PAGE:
Who hasn’t said or thought these words at one time or another? We say them because we think that someone doesn’t understand or appreciate us and as a result we feel a little disconnected and isolated. And it happens to everyone: young, middle-aged, old, male, female, black, white, Hispanic—it’s non-discriminatory. But there’s good news: it’s really not the end of the world when someone doesn’t get us.
In fact, the world will keep turning so there’s no need to blow up social media or go into despair. And to be fair about it, if there is someone who doesn’t get us, then there’s a good chance we don’t get them either. All we probably get about them is they don’t get us—and we don’t get that!
The better news is that “They don’t get me” doesn’t have to be the end of a relationship—it can actually be the beginning. It does mean that it won’t be one of those relationships that is so natural that it seems maintenance free, but it can be a good, solid relationship nonetheless.
In a perfect world everyone would get everyone. But we haven’t lived in that kind of world since Adam said to God something to the effect that the woman God had made for him didn’t get him anymore. One of the relational myths some people operate under is that someone has to “get them” in order for there to be a relationship. That’s simply not the case. After all, if that were true, none of us would have many relationships, would we? After all, who really gets us: our spouse, a few close friends and hopefully some family members? That’s a fairly small circle of relationships for most people.
This is the context for what Paul has to say to the disciples at Rome in Romans 14:1-15:13. There was tension between the Jewish and Gentile disciples. Part of it was due to the fact that they had vastly different backgrounds and perspectives since they came from different cultures. Then there was the fact that Claudius ordered all of the Jewish people out of Rome somewhere around AD 51 (see Acts 18:2-3). Three years later Claudius died and Nero took the throne and the Jewish people trickled back to Rome. Paul writes somewhere around AD 57-58 so for three years the Roman churches were completely Gentile and since then they had been in the process of reintegrating Jewish Christians. Relationally speaking, this had to have been quite a challenge. Although they were one in and through Christ, there was a lot they didn’t get about each other.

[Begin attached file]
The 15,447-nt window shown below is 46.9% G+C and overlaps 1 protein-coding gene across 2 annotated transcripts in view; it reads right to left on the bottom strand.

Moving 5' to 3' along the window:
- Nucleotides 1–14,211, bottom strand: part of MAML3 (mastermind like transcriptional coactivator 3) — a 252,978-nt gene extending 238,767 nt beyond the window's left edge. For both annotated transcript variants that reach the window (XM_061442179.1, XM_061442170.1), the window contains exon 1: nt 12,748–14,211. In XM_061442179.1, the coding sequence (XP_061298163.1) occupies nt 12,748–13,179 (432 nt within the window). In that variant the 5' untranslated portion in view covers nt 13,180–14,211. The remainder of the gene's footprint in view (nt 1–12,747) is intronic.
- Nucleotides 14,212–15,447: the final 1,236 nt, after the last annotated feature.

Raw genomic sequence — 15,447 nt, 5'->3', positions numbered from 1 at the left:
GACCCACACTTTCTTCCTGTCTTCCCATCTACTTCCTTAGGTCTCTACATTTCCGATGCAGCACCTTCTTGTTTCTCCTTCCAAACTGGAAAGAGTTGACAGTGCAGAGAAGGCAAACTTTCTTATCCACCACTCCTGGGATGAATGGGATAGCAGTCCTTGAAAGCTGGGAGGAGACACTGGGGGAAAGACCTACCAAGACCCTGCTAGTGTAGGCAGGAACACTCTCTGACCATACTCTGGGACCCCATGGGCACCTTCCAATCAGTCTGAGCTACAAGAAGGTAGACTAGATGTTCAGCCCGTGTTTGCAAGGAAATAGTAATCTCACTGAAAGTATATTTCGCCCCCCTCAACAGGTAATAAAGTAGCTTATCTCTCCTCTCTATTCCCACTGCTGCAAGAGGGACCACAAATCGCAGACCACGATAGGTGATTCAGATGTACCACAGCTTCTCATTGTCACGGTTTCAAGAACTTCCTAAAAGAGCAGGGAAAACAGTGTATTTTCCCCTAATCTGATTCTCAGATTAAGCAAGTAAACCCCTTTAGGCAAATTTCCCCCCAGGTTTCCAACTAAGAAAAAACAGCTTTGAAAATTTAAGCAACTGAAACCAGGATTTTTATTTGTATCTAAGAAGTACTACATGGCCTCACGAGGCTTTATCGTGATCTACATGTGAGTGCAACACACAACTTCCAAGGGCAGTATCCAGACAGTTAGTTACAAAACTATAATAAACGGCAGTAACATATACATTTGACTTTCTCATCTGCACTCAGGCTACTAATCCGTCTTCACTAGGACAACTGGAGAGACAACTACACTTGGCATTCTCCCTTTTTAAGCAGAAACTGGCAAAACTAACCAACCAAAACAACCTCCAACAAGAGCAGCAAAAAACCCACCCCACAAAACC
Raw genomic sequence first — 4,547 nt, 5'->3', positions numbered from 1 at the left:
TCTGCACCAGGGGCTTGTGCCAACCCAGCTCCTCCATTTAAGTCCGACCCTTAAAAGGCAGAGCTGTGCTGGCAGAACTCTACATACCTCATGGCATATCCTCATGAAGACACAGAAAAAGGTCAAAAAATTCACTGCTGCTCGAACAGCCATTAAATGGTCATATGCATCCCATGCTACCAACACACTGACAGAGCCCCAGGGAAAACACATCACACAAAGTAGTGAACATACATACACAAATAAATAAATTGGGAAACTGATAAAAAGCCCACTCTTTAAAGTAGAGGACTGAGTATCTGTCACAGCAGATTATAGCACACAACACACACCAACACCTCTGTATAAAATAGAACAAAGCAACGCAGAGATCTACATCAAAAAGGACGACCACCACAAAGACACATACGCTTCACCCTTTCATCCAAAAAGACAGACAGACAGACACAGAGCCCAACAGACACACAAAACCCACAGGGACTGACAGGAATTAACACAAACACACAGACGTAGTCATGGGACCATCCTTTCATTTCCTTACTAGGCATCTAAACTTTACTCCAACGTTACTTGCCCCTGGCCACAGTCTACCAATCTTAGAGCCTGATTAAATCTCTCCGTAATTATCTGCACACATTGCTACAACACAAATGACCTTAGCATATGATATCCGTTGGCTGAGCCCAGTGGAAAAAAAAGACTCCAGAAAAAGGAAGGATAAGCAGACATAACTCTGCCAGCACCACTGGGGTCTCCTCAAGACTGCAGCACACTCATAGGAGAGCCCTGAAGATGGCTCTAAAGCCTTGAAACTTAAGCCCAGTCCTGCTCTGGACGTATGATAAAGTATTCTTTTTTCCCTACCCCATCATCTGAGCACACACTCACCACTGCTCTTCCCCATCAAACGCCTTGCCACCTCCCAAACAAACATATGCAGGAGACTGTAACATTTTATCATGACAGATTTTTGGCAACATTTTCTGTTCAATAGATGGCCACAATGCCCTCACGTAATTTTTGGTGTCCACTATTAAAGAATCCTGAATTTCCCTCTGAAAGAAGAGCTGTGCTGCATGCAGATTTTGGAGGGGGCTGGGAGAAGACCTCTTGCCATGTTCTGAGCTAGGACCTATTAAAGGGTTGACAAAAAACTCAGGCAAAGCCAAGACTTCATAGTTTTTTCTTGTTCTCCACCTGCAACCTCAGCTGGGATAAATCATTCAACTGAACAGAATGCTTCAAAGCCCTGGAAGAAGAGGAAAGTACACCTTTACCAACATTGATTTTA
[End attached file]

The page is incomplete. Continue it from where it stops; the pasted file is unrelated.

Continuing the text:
In 14:2-6, Paul touches on a couple of issues these two groups didn’t get in regard to each other: the eating or non-eating of meat (probably that had been sacrificed to an idol-1 Corinthians 8:4ff)) and the observance or non-observance of special days. While these things might not strike us as important, they were as important to them as issues like what kind of songs we sing, whether we have small groups, or any of a host of other subjects can be to us today.
What’s interesting and important is that Paul makes no effort to wade into their different ideas about “disputable matters” (v. 1). That’s because what’s under discussion are not core beliefs that are central to their faith like the lordship of Jesus, His resurrection, or the necessity of baptism. Their convictions about food and days were important to them, but in no way essential to their faith. Paul has no desire to micromanage these. In fact, he says that “each . . . should be fully convinced in their own mind” (v. 6). Their opinions weren’t the problem! Consequently, anyone who thinks that the solution to situations like this today is to get everyone to believe the same thing—good luck with that! (Call me when you and just one other person have reached agreement on everything). No, the problem was not the different convictions they had—it was the way they were treating others who had different ideas!
The truth is, there is no “cure” to people holding different convictions about matters like these—but there is treatment. Click here to read what Paul says concerning how we are to treat those people who don’t get us.